Untriumphantly: A New Beginning

This second week of Advent is the week of Peace!

You have enlarged the nation
and increased their joy;
they rejoice in your presence
as if rejoicing at harvest time,
the way men rejoice
when dividing up the spoil.
For the yoke that weighed them down,
the bar across their shoulders,
and their driver’s goad
you have broken as on the day of Midyan[’s defeat].
For all the boots of soldiers marching
and every cloak rolled in blood
is destined for burning,
fuel for the fire.

For a child is born to us,
a son is given to us;
dominion will rest on his shoulders,
and he will be given the name
Pele-Yo‘etz El Gibbor
Avi-‘Ad Sar-Shalom
[Wonder of a Counselor, Mighty God,
Father of Eternity, Prince of Peace],
in order to extend the dominion
and perpetuate the peace
of the throne and kingdom of David,
to secure it and sustain it
through justice and righteousness
henceforth and forever.
The zeal of Adonai-Tzva’ot
will accomplish this.

Adonai sent a word to Ya‘akov,
and it has fallen on Isra’el.

Isaiah 9:2-7 (CJB)

            Advent is the beginning of the liturgical year. I know I’ve already mentioned this fact, but it bears repeating. This dark season of waiting is how we begin the year. I know everyone around us is just counting down the days to the end of this year. But as the Church, we stand and say, “This is the new beginning.” It might seem odd to begin a new year with waiting, but we often begin things with a season of waiting. When we’re getting married, we typically preface that with a season of engagement—the time of waiting to be married. When we’re having a baby, we must first be pregnant for what seems like both the longest and the shortest nine months on the planet. We begin by waiting. When beginning a new job, there is the interview process, which then turns into the days before we begin our new path—a time of waiting. When we begin college, we first apply and decide which college we’ll choose, and there is also a time of waiting before that first class begins. Waiting is a common way for things to begin.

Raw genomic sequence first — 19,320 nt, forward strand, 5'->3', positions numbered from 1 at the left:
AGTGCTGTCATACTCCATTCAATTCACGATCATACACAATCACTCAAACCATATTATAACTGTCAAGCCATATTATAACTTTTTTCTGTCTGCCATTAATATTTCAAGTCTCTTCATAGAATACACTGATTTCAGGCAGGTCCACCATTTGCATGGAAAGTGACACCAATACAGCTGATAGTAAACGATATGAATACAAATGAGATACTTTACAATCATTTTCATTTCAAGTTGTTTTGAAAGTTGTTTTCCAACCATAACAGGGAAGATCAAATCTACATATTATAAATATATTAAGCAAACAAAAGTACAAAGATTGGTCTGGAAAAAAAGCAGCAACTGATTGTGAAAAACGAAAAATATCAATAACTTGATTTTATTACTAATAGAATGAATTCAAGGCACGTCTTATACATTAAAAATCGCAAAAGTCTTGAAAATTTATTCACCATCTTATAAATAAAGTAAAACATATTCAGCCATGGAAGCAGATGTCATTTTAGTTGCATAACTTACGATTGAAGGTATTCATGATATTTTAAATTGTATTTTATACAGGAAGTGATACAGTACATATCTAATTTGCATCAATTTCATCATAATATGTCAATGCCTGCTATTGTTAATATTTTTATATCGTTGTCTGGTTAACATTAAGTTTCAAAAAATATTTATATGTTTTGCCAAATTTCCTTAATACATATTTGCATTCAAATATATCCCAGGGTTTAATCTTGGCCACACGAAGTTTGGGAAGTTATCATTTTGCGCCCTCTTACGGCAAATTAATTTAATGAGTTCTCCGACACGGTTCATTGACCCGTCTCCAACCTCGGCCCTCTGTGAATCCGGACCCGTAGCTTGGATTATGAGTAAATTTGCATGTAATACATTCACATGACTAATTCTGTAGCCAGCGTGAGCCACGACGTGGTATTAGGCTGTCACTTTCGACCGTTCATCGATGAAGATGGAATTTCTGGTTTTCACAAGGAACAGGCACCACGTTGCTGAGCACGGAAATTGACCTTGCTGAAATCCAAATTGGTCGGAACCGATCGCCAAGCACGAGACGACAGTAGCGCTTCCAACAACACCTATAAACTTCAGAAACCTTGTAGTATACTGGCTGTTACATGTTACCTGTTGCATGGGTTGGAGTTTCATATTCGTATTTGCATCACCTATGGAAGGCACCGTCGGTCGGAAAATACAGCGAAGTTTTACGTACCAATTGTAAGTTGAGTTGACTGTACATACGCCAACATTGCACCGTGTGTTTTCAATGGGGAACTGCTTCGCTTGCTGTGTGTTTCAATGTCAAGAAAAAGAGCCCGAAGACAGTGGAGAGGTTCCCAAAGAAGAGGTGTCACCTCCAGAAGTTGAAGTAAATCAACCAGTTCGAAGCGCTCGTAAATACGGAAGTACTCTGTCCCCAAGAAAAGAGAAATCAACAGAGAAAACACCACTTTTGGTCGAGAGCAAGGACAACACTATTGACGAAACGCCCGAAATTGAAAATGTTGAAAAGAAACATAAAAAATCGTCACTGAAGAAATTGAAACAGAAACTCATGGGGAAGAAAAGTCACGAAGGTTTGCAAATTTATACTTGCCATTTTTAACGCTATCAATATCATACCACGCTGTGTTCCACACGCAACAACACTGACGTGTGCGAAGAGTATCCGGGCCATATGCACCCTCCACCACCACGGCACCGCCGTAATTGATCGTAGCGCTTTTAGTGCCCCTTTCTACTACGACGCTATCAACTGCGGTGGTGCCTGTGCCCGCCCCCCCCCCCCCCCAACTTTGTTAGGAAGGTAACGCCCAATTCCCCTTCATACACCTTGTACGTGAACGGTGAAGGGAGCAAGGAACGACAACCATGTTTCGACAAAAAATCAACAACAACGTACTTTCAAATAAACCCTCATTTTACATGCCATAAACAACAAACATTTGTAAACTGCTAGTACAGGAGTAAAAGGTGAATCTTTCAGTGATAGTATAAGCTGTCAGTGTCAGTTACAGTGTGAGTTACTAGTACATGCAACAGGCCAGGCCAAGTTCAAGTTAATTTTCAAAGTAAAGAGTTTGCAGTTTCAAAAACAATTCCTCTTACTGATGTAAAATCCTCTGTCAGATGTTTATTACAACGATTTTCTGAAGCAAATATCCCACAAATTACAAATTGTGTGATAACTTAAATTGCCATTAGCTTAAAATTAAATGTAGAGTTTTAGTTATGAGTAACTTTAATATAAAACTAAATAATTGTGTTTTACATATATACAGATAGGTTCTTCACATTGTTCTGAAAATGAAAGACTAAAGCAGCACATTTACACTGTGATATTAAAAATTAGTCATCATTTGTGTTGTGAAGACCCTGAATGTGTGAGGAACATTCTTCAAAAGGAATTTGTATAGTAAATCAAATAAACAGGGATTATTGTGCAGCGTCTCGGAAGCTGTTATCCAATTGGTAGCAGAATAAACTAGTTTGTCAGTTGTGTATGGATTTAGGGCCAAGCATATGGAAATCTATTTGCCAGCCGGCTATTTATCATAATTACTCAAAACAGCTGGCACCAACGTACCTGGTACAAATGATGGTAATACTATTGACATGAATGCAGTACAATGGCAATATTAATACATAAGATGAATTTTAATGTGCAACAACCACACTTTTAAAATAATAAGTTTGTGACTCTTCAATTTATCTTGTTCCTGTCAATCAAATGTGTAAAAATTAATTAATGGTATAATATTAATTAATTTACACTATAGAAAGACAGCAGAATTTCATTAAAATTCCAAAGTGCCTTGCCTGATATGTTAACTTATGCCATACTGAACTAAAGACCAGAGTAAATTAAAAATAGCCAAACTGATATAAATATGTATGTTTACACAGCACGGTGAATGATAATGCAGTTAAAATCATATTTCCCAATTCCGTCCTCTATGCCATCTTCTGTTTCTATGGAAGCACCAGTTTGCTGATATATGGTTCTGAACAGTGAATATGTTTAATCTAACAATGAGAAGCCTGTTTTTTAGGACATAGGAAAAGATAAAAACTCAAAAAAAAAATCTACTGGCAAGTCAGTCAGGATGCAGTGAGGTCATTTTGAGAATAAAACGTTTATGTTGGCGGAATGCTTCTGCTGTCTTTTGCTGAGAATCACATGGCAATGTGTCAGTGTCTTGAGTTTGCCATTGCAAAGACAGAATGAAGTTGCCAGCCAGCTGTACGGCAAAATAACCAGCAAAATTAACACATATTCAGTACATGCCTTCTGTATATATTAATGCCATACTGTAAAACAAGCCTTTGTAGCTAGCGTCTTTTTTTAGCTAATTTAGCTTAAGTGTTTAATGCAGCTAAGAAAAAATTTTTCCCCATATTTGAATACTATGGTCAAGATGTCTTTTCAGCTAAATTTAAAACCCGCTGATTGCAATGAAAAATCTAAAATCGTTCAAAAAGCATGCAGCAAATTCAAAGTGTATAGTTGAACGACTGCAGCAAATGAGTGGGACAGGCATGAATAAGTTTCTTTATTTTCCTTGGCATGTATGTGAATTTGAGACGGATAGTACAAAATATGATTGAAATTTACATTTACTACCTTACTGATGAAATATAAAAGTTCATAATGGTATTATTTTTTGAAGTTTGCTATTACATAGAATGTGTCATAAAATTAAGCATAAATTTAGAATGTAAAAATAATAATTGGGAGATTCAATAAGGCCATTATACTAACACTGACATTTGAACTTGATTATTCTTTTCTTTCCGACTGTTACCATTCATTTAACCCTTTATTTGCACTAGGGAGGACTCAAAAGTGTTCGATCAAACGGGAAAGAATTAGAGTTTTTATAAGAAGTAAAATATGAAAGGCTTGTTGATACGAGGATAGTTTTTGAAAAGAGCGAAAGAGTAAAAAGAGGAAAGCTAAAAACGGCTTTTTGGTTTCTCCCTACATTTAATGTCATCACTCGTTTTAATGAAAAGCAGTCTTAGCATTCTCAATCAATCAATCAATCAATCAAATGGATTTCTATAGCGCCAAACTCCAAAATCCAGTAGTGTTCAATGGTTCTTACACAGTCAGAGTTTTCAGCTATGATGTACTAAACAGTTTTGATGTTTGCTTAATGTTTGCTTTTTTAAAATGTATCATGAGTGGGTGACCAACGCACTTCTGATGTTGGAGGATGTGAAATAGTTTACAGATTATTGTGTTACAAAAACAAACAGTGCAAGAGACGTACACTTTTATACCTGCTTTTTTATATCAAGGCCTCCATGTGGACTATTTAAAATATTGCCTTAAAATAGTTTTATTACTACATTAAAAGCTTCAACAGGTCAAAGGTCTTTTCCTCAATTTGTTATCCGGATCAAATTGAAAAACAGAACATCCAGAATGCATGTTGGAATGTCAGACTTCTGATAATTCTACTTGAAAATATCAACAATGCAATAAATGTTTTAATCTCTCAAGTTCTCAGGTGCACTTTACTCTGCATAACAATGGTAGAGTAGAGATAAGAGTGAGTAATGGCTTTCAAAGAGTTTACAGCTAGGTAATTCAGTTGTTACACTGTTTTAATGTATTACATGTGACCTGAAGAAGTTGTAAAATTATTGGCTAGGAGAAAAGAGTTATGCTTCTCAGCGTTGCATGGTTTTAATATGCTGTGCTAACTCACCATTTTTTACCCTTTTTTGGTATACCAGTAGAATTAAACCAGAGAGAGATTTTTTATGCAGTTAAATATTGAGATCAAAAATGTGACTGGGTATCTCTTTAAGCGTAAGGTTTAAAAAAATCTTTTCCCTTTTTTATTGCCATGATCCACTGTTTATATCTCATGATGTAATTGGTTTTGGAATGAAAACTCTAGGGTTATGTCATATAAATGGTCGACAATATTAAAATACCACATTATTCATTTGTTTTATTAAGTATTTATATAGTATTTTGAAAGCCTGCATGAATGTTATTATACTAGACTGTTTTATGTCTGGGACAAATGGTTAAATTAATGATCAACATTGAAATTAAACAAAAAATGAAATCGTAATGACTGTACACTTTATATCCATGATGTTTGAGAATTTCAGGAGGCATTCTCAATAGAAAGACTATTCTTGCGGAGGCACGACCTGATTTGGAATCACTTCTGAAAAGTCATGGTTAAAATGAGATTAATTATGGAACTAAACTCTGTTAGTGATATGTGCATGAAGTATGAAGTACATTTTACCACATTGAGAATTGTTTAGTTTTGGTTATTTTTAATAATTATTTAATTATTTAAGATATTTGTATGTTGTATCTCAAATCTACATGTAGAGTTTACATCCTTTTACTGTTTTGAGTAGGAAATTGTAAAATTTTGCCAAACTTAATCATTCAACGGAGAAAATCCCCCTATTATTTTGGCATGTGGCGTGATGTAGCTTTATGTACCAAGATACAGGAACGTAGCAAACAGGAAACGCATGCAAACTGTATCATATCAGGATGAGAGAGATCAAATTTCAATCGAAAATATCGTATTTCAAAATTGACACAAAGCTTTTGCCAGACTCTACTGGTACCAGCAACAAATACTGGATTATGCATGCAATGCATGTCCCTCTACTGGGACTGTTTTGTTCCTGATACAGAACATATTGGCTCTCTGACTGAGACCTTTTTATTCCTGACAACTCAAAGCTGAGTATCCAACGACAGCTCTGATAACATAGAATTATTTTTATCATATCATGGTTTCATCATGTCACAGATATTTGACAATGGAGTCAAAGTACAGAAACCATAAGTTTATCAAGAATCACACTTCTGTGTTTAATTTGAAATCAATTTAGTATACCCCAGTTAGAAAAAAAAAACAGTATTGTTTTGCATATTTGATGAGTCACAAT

Waiting in the dark of December often doesn’t feel like a new beginning. For me, August feels like the beginning of a new year. Those sharp new pencils just scream “new beginning” for me. Dead trees, long nights, sometimes cold temperatures—none of those things says “new” to me. But this is how it is. 

            A seed begins by sleeping. It is just a seed as it waits. It waits to be buried, fall apart completely, and sprout up something new and green. But that seed—that’s the beginning. By the time we see that little plant above the ground, so much work has already been done. 

            In Isaiah, we find this expectant waiting. He knows the Redeemer is coming. He knows God always fulfills His promises. He waits. Something is happening. Something is coming. This waiting is part of the beginning. The Child born so long ago for us—that is the beginning. These days waiting to the second coming—this is also the beginning. Jesus is making something new—not just for Israel, but for me now. Jesus is making me new. As I wait in the darkness, as I fall apart completely, something is growing—something new.

Today’s song: We Three Kings (We Are Not Lost) by Rend Collective

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